After 50 years and millions of dollars, the goal to make the U.S. brucellosis-free by the end of 1998 is close at hand, says Claude Barton, director of USDA's Animal and Plant Health Inspection Service (APHIS).

The disease has been reduced to a dozen infected cattle herds in nine Class A states. Arkansas, Florida, Alabama, Mississippi and Oklahoma have either been declared free or are in final stages of review. No disease cases have been found in the commercial hog industry in several years.

It has been a long battle with 125,000 infected cattle herds in 1957, dropping to 50 in March 1998, Barton reports. Thirteen herds are quarantined; one a captive bison herd in South Dakota.

Barton congratulated the industry at a recent Livestock Conservation Institute (LCI) meeting, but cautioned that the battle isn't over even if the goal is reached. Intensive surveillance to find new cases will be needed for several years, as shown by experiences in Canada, Australia and New Zealand, he warns.

Two Major Problems

Two problems linger, both relating to wild game and feral (wild) pigs.

* The attempt to introduce free-ranging elk in many states, mainly in the Southeast. These programs are opposed by the U.S. Animal Health Association (USAHA) and state departments of agriculture, along with LCI. These agencies and organizations are concerned because neither federal nor state associations have adequate authority to eradicate diseases from wildlife.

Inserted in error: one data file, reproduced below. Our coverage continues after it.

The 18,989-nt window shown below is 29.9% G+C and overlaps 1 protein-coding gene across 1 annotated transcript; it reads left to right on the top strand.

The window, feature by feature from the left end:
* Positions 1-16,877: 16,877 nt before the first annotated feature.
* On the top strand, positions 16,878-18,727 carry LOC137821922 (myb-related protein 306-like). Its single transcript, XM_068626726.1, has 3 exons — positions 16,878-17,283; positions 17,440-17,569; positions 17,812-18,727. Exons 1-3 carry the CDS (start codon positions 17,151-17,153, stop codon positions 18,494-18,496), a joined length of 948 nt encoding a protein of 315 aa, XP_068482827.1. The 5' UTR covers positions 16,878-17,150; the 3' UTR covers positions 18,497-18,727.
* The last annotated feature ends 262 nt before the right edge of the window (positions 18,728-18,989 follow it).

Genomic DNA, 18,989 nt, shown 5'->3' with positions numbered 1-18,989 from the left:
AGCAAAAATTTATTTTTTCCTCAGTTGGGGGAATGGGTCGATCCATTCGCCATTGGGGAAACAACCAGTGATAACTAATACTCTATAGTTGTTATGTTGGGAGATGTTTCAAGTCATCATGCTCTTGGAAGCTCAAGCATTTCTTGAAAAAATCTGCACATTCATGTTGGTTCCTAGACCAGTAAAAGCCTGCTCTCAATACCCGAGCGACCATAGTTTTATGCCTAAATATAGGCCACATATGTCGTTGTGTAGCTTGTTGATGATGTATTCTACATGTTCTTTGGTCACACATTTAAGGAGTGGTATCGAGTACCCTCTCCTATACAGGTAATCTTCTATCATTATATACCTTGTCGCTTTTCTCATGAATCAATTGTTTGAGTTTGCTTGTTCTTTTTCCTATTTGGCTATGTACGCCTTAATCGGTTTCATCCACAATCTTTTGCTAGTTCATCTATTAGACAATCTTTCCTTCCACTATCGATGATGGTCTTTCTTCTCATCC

* The long-running problem of straying bison and elk from Yellowstone Park. The tension has quieted down, helped by the mild 1997-98 winter and a change in government policy.

Rather than shooting bison, animals straying outside the park are now captured in private traps. Those testing positive for brucellosis are slaughtered. If testing negative, they're released back into the park, according to Valerie Ragan, newly-appointed national brucellosis epidemiologist.

Because of the harsh 1996-97 winter, more than 1,000 bison were slaughtered or died. Today, helicopter surveillance indicates a Yellowstone Park population at about 2,100 bison, with few straying out of the park. Because of policy change and the mild 1997-98 winter, only nine bulls were captured through mid-March. "Five tested positive and went to slaughter," she says. "Four went back on public land."

Congress has appropriated $1 million to build a bison quarantine facility to hold captive animals after being found brucellosis free. Site and other details still must be worked out.

In addition, LCI, in cooperation with USDA-APHIS, has released a new 15-minute video called "Brucellosis Eradication in the U. S."

For a free copy of the video, contact Marilyn Hooker, USDA-APHIS, at 301/734-6954.